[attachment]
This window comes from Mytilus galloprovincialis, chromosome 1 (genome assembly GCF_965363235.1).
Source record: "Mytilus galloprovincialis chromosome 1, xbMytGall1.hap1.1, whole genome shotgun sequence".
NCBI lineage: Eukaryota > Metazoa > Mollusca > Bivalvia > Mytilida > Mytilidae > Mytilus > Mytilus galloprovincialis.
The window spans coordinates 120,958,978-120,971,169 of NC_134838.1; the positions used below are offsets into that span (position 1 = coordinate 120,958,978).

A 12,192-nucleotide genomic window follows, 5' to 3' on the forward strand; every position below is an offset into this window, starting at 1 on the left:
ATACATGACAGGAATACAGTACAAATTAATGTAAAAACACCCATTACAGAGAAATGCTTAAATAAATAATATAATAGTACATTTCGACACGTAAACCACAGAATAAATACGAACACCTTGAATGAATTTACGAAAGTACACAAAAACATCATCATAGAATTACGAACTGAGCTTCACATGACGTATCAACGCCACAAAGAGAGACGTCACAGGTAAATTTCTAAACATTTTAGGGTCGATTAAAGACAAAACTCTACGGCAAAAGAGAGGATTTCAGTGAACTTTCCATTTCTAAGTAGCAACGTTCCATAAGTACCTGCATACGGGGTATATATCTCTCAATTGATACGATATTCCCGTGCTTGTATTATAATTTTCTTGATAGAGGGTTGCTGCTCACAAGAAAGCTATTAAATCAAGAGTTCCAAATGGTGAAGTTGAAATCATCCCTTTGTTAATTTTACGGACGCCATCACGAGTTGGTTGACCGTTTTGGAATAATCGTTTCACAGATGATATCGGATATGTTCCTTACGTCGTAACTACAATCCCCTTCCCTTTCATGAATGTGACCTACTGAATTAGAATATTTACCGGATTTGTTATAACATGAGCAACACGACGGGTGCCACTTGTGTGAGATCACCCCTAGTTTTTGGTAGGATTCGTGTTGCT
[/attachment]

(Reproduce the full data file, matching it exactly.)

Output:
This window comes from Mytilus galloprovincialis, chromosome 1 (genome assembly GCF_965363235.1).
Source record: "Mytilus galloprovincialis chromosome 1, xbMytGall1.hap1.1, whole genome shotgun sequence".
NCBI lineage: Eukaryota > Metazoa > Mollusca > Bivalvia > Mytilida > Mytilidae > Mytilus > Mytilus galloprovincialis.
The window spans coordinates 120,958,978-120,971,169 of NC_134838.1; the positions used below are offsets into that span (position 1 = coordinate 120,958,978).

A 12,192-nucleotide genomic window follows, 5' to 3' on the forward strand; every position below is an offset into this window, starting at 1 on the left:
ATACATGACAGGAATACAGTACAAATTAATGTAAAAACACCCATTACAGAGAAATGCTTAAATAAATAATATAATAGTACATTTCGACACGTAAACCACAGAATAAATACGAACACCTTGAATGAATTTACGAAAGTACACAAAAACATCATCATAGAATTACGAACTGAGCTTCACATGACGTATCAACGCCACAAAGAGAGACGTCACAGGTAAATTTCTAAACATTTTAGGGTCGATTAAAGACAAAACTCTACGGCAAAAGAGAGGATTTCAGTGAACTTTCCATTTCTAAGTAGCAACGTTCCATAAGTACCTGCATACGGGGTATATATCTCTCAATTGATACGATATTCCCGTGCTTGTATTATAATTTTCTTGATAGAGGGTTGCTGCTCACAAGAAAGCTATTAAATCAAGAGTTCCAAATGGTGAAGTTGAAATCATCCCTTTGTTAATTTTACGGACGCCATCACGAGTTGGTTGACCGTTTTGGAATAATCGTTTCACAGATGATATCGGATATGTTCCTTACGTCGTAACTACAATCCCCTTCCCTTTCATGAATGTGACCTACTGAATTAGAATATTTACCGGATTTGTTATAACATGAGCAACACGACGGGTGCCACTTGTGTGAGATCACCCCTAGTTTTTGGTAGGATTCGTGTTGCT